One of the benefits of the Internet is that I can read the manual for my new camera before it arrives in the mail.
Canon camera manuals are poorly done, and hard to read. I think that's because they're trying to squeeze all information into 228 half-size pages. Anyhow, I am perusing the PDF file for the SX110 camera, and while most of it is repetitive from other camera models (especially Canons), there are a few new items that intrigue me:
In safety zoom mode, the camera balances the maximum digital zoom with resolution to ensure images are not overly grainy:
- At max resolutions (9 and 6 megapixel) and widescreen mode, no digital zoom is available.
- At min resolution (0.3 megapixel or 640x480), the maximum 4x digital zoom is available.
- At inbetween resolutions (2 and 4 megapixel), the max digital zooms are 1.3x and 2.2x, respectively.
I think what's happening is that the SX110 makes use of the entire sensor surface at lower resolutions to magnify the image.
Multi-shot Self Timer
I seem to need to use the self-timer as rarely as once a year, and we all know the procedure: click the shutter, run over to the group, wait for the picture to be taken, and then run back to check if it turned out. Repeat as necessary.
When multi-shot is turned on, the self timer takes ten photos in a row.
Too Many Options
The drawback to digital cameras is that vendors can cram in too many options. One example is the SX110's many anti-shake modes: off, continuous, shot-only, and panning. I tend to use shot-only (anti-shake starts when the shutter is pressed half-way).
I am interested to see how this camera handles low-light situations, since I have a disdain for flash. I have become quite good at steadying the camera for evening, night, and interior photos with no flash.
Canon claims a max ISO of 1600, plus a simulated ISO 3200, although reviews say that ISO 400 is the max for clean images. Even 400 would be an improvement over my older cameras.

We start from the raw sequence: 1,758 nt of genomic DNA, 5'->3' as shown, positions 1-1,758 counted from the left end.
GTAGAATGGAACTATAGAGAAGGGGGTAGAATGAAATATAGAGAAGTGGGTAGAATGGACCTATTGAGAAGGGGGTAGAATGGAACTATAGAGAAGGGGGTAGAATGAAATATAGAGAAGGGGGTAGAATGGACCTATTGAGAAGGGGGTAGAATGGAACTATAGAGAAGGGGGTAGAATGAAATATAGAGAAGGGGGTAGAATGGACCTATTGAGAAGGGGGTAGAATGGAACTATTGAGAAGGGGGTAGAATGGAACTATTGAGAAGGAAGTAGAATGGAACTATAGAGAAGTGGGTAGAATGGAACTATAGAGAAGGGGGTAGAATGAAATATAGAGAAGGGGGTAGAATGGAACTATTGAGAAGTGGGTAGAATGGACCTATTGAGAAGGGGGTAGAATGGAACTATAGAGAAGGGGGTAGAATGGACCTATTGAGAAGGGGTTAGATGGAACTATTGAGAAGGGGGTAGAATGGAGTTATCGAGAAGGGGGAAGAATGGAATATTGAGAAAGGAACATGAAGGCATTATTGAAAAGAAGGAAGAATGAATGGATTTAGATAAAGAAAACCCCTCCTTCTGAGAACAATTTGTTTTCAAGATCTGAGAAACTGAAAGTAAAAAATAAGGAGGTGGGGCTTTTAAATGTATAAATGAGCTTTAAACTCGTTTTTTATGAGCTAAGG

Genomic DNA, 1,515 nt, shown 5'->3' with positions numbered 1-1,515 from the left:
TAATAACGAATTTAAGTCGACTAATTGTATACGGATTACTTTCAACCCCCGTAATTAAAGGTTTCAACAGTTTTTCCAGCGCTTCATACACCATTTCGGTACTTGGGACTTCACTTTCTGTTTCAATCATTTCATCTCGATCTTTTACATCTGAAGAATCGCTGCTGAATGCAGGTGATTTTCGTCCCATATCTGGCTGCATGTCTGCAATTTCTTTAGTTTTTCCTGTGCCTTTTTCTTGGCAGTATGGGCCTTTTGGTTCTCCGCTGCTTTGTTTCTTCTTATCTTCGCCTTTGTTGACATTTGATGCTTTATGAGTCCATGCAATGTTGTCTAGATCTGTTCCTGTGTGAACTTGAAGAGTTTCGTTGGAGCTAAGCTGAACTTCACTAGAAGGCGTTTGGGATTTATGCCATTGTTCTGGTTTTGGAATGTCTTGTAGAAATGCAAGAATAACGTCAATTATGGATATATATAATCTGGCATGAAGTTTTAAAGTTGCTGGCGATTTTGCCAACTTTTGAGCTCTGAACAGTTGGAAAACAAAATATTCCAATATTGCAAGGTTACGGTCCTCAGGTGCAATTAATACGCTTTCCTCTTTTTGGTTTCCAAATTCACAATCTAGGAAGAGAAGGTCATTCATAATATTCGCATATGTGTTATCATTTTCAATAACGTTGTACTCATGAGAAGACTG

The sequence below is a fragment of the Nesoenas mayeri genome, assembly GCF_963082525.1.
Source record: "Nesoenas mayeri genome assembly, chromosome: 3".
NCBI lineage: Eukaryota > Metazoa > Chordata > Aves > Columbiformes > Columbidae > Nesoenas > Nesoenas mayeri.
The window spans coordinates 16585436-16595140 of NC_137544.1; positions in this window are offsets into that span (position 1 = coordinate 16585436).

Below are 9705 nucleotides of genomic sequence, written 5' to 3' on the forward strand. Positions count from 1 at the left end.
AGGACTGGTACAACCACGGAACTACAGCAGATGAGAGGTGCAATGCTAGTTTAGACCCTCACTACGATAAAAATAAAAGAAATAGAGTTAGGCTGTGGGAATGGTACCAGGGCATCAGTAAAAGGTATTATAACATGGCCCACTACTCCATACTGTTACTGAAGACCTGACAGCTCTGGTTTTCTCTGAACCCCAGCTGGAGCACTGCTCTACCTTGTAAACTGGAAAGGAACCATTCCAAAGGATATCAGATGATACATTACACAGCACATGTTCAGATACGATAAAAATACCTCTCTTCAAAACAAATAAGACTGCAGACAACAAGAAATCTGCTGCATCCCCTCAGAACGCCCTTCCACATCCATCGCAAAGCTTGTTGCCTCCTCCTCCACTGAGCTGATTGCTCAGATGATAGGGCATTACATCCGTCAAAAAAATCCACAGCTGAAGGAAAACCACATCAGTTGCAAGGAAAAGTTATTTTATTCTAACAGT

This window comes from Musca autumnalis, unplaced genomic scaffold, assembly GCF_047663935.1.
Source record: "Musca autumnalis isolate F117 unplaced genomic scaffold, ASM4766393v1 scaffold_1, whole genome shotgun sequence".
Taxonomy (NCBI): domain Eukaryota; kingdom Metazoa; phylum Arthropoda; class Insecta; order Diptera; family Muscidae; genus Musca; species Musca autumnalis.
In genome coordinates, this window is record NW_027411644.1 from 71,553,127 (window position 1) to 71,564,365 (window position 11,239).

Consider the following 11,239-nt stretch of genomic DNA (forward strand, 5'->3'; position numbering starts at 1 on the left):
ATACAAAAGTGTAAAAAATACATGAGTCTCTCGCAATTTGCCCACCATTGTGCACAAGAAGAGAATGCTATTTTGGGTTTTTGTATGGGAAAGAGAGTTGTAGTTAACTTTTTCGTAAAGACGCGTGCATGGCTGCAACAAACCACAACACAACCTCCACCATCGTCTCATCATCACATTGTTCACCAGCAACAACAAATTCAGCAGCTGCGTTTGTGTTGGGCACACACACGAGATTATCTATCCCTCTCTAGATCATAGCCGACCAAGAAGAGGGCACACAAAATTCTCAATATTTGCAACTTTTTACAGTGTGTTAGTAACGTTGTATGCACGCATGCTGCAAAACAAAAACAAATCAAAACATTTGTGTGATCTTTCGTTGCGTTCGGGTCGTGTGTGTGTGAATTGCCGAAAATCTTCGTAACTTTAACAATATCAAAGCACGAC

The SX110 has an ISO boost button, which ups the ISO (light sensitivity) in low-light situations. I think I'l find that handy. However, the G10 is even better, for it has a separate dial dedicated to ISO, just like film cameras used to have.
But ISO is not the only spec important to low-light photography; large aperture matters even more. This camera boasts f2.8, which is good for a consumer camera. (My old Canon G1 was f2.0, which let a lot more light come through.)
I tend to think of shooting modes as features invented by the marketing department. I find the clutter of modes annoying, but there are rare exceptions. The Fireworks mode on my current Samsung NV3 works really well, so we'll see what it's like on the SX110.
The continuous shooting mode is improved over my old S1is with live view. In the old camera, there was a lag in the viewfinder, so it was impossible to keep the camera trained on a moving subject, such as my figure-skating daughter.
Related to this is movie mode, which continues to be weak in Canon cameras. The max resolution is 640x480 -- good enough -- and the largest single movie file is now one hour or 4GB (improved over the S1is). However, Canon still lacks a pause mode, as found in my Samsung NV3.
I look forward to seeing how many pictures my 16GB SDHC card holds! Canon estimates 4,000 at the highest resolution and best quality -- and 122,000 at 640x480 and lowest quality.
(I used to own the first 1GB memory card for digital cameras, the 1GB micro hard disk from IBM. The drive broke down after a few years -- and there went $300.)
As I mentioned earlier, digital cameras have too many features. One that might come in hand is the ability to create folders. When on a trip, it would be handy to segregate photos by folders marked by the date -- the SX110 can create these date-segregated folders automatically.
My very first digital camera had a similar feature: the file name of each picture was today's date, with an increment counter. The first photo taken today would be 90411001 (2009, April, 10, 001). Very handy.
Curiously enough, the SX110 holds a maximum of 2000 photos per folder. I wonder how that number is arrived at.
This camera has no hotshoe, but you can buy a screw-on kit that reminds me of cheap film cameras of yesteryear. You screw in a bracket to the camera's tripod socket, and then attach the flash to the other end of the bracket. Usually a cable is required to signal the flash to go off, but there doesn't seem to be one for the SX110 -- maybe the signal is sent through the bracket.